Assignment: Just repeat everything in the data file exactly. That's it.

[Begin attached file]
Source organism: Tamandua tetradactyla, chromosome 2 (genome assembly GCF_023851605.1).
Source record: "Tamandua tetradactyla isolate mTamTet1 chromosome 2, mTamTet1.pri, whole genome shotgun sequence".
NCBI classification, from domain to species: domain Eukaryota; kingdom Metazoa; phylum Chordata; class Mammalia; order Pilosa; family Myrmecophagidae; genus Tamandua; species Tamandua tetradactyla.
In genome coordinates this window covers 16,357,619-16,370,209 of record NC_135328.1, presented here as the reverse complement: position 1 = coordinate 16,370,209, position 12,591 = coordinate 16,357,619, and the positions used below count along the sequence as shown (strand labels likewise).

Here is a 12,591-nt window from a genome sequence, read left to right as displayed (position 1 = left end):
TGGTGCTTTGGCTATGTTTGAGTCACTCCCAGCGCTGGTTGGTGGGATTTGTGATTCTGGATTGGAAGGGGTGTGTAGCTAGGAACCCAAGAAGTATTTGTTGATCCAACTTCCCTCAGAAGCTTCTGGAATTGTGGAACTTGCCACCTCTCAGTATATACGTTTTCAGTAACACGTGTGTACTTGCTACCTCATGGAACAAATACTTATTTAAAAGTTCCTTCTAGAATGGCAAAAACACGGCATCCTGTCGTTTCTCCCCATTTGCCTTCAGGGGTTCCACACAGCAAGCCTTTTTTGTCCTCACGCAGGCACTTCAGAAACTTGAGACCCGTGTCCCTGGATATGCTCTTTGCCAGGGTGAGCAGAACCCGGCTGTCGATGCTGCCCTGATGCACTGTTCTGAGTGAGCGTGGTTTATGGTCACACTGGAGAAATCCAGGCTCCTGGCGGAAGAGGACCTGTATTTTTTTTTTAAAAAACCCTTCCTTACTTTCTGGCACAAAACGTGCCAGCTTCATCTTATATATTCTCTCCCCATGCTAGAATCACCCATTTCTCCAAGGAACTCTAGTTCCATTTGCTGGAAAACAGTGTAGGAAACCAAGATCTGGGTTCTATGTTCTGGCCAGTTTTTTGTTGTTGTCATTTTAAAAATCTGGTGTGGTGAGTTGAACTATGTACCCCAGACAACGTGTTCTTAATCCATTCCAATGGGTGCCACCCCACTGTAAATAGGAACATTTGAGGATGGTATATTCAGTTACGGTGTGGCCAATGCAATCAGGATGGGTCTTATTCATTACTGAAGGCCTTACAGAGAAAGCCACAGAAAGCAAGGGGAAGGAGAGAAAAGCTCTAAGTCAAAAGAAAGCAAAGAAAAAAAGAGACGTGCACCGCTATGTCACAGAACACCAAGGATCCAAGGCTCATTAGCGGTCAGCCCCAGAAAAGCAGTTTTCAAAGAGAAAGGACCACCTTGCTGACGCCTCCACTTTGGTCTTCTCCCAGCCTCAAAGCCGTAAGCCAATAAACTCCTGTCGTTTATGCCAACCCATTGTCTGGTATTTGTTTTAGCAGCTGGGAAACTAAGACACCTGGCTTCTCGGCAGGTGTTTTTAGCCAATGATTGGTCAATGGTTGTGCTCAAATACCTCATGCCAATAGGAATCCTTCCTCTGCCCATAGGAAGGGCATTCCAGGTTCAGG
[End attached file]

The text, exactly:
Source organism: Tamandua tetradactyla, chromosome 2 (genome assembly GCF_023851605.1).
Source record: "Tamandua tetradactyla isolate mTamTet1 chromosome 2, mTamTet1.pri, whole genome shotgun sequence".
NCBI classification, from domain to species: domain Eukaryota; kingdom Metazoa; phylum Chordata; class Mammalia; order Pilosa; family Myrmecophagidae; genus Tamandua; species Tamandua tetradactyla.
In genome coordinates this window covers 16,357,619-16,370,209 of record NC_135328.1, presented here as the reverse complement: position 1 = coordinate 16,370,209, position 12,591 = coordinate 16,357,619, and the positions used below count along the sequence as shown (strand labels likewise).

Here is a 12,591-nt window from a genome sequence, read left to right as displayed (position 1 = left end):
TGGTGCTTTGGCTATGTTTGAGTCACTCCCAGCGCTGGTTGGTGGGATTTGTGATTCTGGATTGGAAGGGGTGTGTAGCTAGGAACCCAAGAAGTATTTGTTGATCCAACTTCCCTCAGAAGCTTCTGGAATTGTGGAACTTGCCACCTCTCAGTATATACGTTTTCAGTAACACGTGTGTACTTGCTACCTCATGGAACAAATACTTATTTAAAAGTTCCTTCTAGAATGGCAAAAACACGGCATCCTGTCGTTTCTCCCCATTTGCCTTCAGGGGTTCCACACAGCAAGCCTTTTTTGTCCTCACGCAGGCACTTCAGAAACTTGAGACCCGTGTCCCTGGATATGCTCTTTGCCAGGGTGAGCAGAACCCGGCTGTCGATGCTGCCCTGATGCACTGTTCTGAGTGAGCGTGGTTTATGGTCACACTGGAGAAATCCAGGCTCCTGGCGGAAGAGGACCTGTATTTTTTTTTTAAAAAACCCTTCCTTACTTTCTGGCACAAAACGTGCCAGCTTCATCTTATATATTCTCTCCCCATGCTAGAATCACCCATTTCTCCAAGGAACTCTAGTTCCATTTGCTGGAAAACAGTGTAGGAAACCAAGATCTGGGTTCTATGTTCTGGCCAGTTTTTTGTTGTTGTCATTTTAAAAATCTGGTGTGGTGAGTTGAACTATGTACCCCAGACAACGTGTTCTTAATCCATTCCAATGGGTGCCACCCCACTGTAAATAGGAACATTTGAGGATGGTATATTCAGTTACGGTGTGGCCAATGCAATCAGGATGGGTCTTATTCATTACTGAAGGCCTTACAGAGAAAGCCACAGAAAGCAAGGGGAAGGAGAGAAAAGCTCTAAGTCAAAAGAAAGCAAAGAAAAAAAGAGACGTGCACCGCTATGTCACAGAACACCAAGGATCCAAGGCTCATTAGCGGTCAGCCCCAGAAAAGCAGTTTTCAAAGAGAAAGGACCACCTTGCTGACGCCTCCACTTTGGTCTTCTCCCAGCCTCAAAGCCGTAAGCCAATAAACTCCTGTCGTTTATGCCAACCCATTGTCTGGTATTTGTTTTAGCAGCTGGGAAACTAAGACACCTGGCTTCTCGGCAGGTGTTTTTAGCCAATGATTGGTCAATGGTTGTGCTCAAATACCTCATGCCAATAGGAATCCTTCCTCTGCCCATAGGAAGGGCATTCCAGGTTCAGG